• Articles

    Dreamy… to start with.

    The composer Zoltan Kodaly has a special place in my heart and history. I like much of his music, which is very folk-based. He was the chap that pioneered formal classical music based on local regional folk & popular music. He actually traveled around his native Hungary with wax cylinders recording peasants, villagers and gypsies singing their made-up songs. Then he composed pieces of music based on them, and inspired his colleague Bela Bartok to base much of his music on folk tunes and hence the formal genre now known as ‘ethnomusicology‘ was born. Perhaps Kodaly’s most famous piece is a suite from his opera Hary Janos which features a…

  • Articles

    Mind the Gap!

    If you’ve ever been on the Tube (London Underground) you’ll be familiar with the phrase “Mind the Gap!” Not only is it announced as train doors open, but it’s also written on the floor in numerous stations. To make it easy and efficient for trains to traverse the underground tube-like tunnels throughout London, some tracks are curved even in the stations. Therefore, the platforms are also curved. But train carriages are straight. Naturally, the center of each train carriage is the closest it gets to the platform but the ends of each carriage can be far away. For the sake of providing an efficient service, there is a gap. By this time…

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    How is ‘beautiful’ music defined?

    This past week my wife asked me to compose something beautiful, preferably for the cello (as that’s her favourite instrument). I said “What do you mean?” “Not ‘intelligent’ or clever or busy, just something… beautiful.” “Meaning what, exactly?” “Oh, I don’t know. Like, a song that’s nice.” “Oh, OK!” I said. “I’m right on it!”   Er… can you help me?!   What do you think she means? Am I displaying an incredible amount of utter ignorance here? I thought some of my choral music is particularly beautiful (especially “Lucy’s Song” using a text by Charles Dickens), and if you’ve heard “A Mother’s Lament” I’m sure you’ll agree that can…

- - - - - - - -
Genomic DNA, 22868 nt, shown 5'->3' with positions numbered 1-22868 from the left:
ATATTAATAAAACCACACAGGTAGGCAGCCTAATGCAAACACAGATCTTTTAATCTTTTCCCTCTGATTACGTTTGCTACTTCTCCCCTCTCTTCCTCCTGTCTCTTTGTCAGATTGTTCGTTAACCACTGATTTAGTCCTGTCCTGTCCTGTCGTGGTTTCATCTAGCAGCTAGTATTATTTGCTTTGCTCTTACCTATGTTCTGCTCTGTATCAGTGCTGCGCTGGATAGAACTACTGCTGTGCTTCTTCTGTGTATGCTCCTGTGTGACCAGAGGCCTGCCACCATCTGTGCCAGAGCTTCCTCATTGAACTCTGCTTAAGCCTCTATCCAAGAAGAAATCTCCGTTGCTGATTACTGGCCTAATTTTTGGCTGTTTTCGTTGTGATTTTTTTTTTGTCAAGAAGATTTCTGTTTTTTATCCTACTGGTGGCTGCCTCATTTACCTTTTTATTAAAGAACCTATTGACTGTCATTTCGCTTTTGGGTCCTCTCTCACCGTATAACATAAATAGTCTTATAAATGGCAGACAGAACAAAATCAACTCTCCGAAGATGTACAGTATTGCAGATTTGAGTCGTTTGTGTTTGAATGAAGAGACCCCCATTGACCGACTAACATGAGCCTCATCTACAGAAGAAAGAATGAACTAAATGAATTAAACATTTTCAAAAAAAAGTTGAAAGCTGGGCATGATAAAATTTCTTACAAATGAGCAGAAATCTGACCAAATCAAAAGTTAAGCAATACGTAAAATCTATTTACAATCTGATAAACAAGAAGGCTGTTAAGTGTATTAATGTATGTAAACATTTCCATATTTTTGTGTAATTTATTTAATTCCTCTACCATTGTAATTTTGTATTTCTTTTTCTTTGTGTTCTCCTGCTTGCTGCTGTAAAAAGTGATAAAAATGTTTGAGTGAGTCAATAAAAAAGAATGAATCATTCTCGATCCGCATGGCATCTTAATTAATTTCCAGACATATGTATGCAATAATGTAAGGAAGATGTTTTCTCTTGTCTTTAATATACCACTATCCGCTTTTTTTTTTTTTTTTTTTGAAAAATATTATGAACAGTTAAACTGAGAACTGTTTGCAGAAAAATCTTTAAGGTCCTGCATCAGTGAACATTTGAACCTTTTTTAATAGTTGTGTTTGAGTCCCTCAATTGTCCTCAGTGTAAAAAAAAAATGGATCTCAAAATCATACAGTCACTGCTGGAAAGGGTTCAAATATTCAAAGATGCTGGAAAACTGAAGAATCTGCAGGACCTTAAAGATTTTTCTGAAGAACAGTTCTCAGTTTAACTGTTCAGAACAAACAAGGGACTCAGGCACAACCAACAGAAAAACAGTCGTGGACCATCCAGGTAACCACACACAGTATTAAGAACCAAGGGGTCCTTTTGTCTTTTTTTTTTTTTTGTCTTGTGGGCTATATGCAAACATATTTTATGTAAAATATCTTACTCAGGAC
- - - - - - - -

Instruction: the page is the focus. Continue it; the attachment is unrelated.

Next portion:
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    Memory lane: Was it good, bad or empty?

    Each month I keep an eye on the conversations I’m having with people to find topics for my next #OrchChat – an hour of discussion on Twitter about orchestras. Usually the three topics of each chat are quite diverse but so far have somehow bled into each other. It’s really a fascinating hour. Click here to read the transcript of January’s #OrchChat Over the past couple of weeks there is one conversation that has cropped up several times from several sources, including the excellent & brief daily snippet of arts news You’ve Cott Mail, and I was just wondering about your experience in the arts. This topic just might be…

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    World Premiere Was Wonderful!

    Last month I had the distinct honor of attending a Holiday concert in a rather chilly New Jersey, during which my Global Music Award winning piece Wind Quintet 1 was played for the very first time. Thanks to Jane Rondin and the Zephyrs Winds, I got to hear what the ‘human element’ could add to the composition I’d been hearing in my head and online for weeks. Click it to tweet it: “Direct human interaction transforms the way we experience music.” (Recordings vs. live concerts) @Stephen_P_Brown It was pretty good! The audience seemed to really enjoy all four movements and I’m so pleased there were many friends & fans who…